Artist's Lane

Where everybody knows your name


Pagosa Springs is like a magnet. It has a certain appeal that brings long-time guests and part-time residents back every year. They feel at home with good, honest people around them, and where everybody knows their name. Shopkeepers remember them. They frequent their favorite restaurant and find their table waiting.

That’s the charm of Pagosa. We stay the same and they come home. It’s like “Cheers.” It’s a place where people come searching for their identity and they find it here. Not at the Bull and Finch Pub on Beacon Hill, but on their own barstool in this little town at the base of Wolf Creek Pass.

Some of us grew up with Pagosa. We saw the first red light. We used the phone booth in front of Goodman’s Department Store. We drove old cars that broke down on the side of the road.

Everyone carried battery cables and a chain in their car just in case their neighbor needed to be pulled out of the ditch or jump-started in the parking lot.

In those days, shops and stores closed on Saturday afternoon to support the Pagosa Pirate football team. Graduation was laced with mixed emotions; young adults wanted to grow up and leave, yet wanted to stay in the protection of people who love them and cared. There was a certain pride in watching their kids and our kids grow up together.

Yes, in this little town we have the same family-owned businesses. We did business with folks back in the ‘80s. We now do business with their children. The parents have passed their honest service and strong work ethics on to the next generation. My children have moved back home and they work with their friends who they went to school with. There is truly a sense of pride that we belong to each other, in history and good character.

Pagosans have held on to core values and their faith in God. Maybe that’s the charm that brings people back to Pagosa. It’s those hometown people who still believe in God.

Some of our residents have run from the rat race of the glamorous bright lights and moved here permanently. They have found permission to throw away their razors and wear their scruffy beards and ponytails. They’ve brought their skills and savvy with them and now they take their dogs to work, and take time to hunt and fish. They have found what they were looking for.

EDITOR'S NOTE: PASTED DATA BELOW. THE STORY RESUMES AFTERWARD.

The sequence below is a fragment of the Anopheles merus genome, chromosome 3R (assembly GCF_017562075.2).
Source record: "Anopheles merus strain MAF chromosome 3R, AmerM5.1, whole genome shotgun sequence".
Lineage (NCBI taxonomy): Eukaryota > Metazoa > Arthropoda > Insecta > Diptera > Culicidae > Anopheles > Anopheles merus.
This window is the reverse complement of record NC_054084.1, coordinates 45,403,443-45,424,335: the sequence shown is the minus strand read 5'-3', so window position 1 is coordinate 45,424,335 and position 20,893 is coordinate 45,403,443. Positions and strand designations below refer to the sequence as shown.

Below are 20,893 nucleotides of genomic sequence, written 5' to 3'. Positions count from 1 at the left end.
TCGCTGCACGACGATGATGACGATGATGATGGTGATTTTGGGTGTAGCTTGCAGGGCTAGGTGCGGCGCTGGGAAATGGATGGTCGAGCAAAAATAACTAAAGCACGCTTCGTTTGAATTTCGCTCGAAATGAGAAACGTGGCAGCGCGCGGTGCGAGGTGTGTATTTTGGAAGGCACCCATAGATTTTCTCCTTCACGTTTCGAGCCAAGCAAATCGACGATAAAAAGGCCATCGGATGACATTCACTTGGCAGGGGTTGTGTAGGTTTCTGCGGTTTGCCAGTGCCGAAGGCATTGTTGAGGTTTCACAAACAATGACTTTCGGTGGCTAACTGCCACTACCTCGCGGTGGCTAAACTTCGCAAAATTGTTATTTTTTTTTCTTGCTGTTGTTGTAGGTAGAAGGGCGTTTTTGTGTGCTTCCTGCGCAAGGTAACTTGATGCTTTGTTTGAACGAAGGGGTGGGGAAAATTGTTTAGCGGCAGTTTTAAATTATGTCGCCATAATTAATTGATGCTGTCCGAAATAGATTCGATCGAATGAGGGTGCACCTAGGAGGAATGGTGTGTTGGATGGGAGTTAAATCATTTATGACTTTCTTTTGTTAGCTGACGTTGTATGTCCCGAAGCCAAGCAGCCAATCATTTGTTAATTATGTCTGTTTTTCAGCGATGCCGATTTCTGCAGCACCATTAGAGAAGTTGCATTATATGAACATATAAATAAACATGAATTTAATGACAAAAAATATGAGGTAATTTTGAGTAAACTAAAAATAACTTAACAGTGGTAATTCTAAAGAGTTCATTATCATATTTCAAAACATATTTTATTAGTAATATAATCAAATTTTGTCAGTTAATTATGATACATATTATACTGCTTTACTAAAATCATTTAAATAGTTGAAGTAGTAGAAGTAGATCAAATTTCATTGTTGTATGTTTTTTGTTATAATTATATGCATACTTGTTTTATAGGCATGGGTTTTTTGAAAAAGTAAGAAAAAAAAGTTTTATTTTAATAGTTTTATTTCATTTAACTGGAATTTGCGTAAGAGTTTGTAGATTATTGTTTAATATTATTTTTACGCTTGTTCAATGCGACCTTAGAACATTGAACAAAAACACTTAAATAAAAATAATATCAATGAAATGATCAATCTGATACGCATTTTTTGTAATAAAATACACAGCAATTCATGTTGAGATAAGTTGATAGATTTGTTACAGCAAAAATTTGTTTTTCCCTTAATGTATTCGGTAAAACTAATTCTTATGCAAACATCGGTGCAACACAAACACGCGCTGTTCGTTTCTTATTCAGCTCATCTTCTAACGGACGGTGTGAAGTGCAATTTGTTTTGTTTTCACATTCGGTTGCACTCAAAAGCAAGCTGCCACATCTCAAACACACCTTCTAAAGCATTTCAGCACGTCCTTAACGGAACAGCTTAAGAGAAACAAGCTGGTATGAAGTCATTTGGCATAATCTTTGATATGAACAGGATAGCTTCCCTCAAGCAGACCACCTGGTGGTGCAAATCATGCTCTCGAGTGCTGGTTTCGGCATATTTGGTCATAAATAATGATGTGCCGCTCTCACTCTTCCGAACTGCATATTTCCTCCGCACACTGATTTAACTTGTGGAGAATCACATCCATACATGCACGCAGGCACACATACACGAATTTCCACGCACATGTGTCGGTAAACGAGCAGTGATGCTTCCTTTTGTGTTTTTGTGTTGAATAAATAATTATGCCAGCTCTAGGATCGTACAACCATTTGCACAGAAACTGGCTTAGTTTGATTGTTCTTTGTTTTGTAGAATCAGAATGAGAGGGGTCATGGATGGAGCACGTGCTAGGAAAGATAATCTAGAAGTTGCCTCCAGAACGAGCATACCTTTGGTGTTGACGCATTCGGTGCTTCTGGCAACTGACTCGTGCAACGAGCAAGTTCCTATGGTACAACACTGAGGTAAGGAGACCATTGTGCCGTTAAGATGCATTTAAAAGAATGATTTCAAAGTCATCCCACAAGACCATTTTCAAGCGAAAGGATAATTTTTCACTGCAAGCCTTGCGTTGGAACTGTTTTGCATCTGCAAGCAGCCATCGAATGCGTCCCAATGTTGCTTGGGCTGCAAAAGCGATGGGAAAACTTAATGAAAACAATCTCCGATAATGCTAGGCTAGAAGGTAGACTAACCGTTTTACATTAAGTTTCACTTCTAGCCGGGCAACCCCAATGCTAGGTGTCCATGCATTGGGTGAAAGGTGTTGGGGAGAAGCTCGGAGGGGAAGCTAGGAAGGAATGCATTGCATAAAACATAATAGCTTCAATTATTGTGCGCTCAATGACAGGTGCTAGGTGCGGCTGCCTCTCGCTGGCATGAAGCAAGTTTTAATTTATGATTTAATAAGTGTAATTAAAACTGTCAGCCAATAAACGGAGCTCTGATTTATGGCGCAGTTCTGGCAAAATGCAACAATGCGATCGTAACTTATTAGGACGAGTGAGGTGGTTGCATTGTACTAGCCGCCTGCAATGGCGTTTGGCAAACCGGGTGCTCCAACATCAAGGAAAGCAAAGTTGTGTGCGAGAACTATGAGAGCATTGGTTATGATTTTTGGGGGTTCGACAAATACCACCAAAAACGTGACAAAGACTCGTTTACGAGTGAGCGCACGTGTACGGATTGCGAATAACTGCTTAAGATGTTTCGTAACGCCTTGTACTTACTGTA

The summer residents leave when the snow flies, but they keep their local newspaper subscriptions current so they can stay in touch throughout the year. The “Artist’s Lane” column has kept me in touch with friends who once lived here, but moved away for family or health reasons.

Through this column, I met someone from Nebraska and we became instant friends. She called recently. “I’ll be in town for a week. I’d like to get together for coffee.”

“Of course. Let’s meet at the coffee shop.” We met and talked for three hours. I told her I felt like I’d known her my whole life. Pagosa draws people who have the same spirit. They run here from their maddening crazy world to a place where they sense peace and a touch from God.

Mark Crain, one of our longtime Pagosans, moved away a few years ago. Everyone knows him from Do It Best. He was always one of my biggest cheerleaders. When I walked into his store, he’d yell from four aisles away, “Keep writing. Be nice to Sweet Al.”

When Mark moved, he left his heart in Pagosa. He’s still cheering for me miles away. He understands Pagosa and his comment from one of my articles brought a smile to my face.

“My dear friend Betty, because of West Jackson giving me this subscription to the Sun, and your precious writings, I have been revived. We look back and we should have downsized. Betty, yes, I am on Al’s side ‘take her to town!’ My old 77 red rusted Ford, now with over 400 thousand miles and some paint still left on her, doesn’t fit in this fancy Texas town. But I still drive her in.

“Several of my Pagosa friends still remind me, ‘At the 4th of July parade, the parking is not the same on Main Street because that truck of yours isn’t parked right on the curb across from Goodman’s store.’ So tell Al if she still runs ‘take her to town!’ Mark Crain” 

Final brushstroke: I know things have changed around here, but our people are still the same. We are family. New businesses and visitors who are trying to find themselves will eventually find their own barstool where everyone will know their name. Hopefully, our wonderful folks here in Pagosa can give them a reprieve. Our little town at the foot of Wolf Creek Pass is definitely healing waters for all of us.

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Views expressed do not necessarily represent those of The SUN.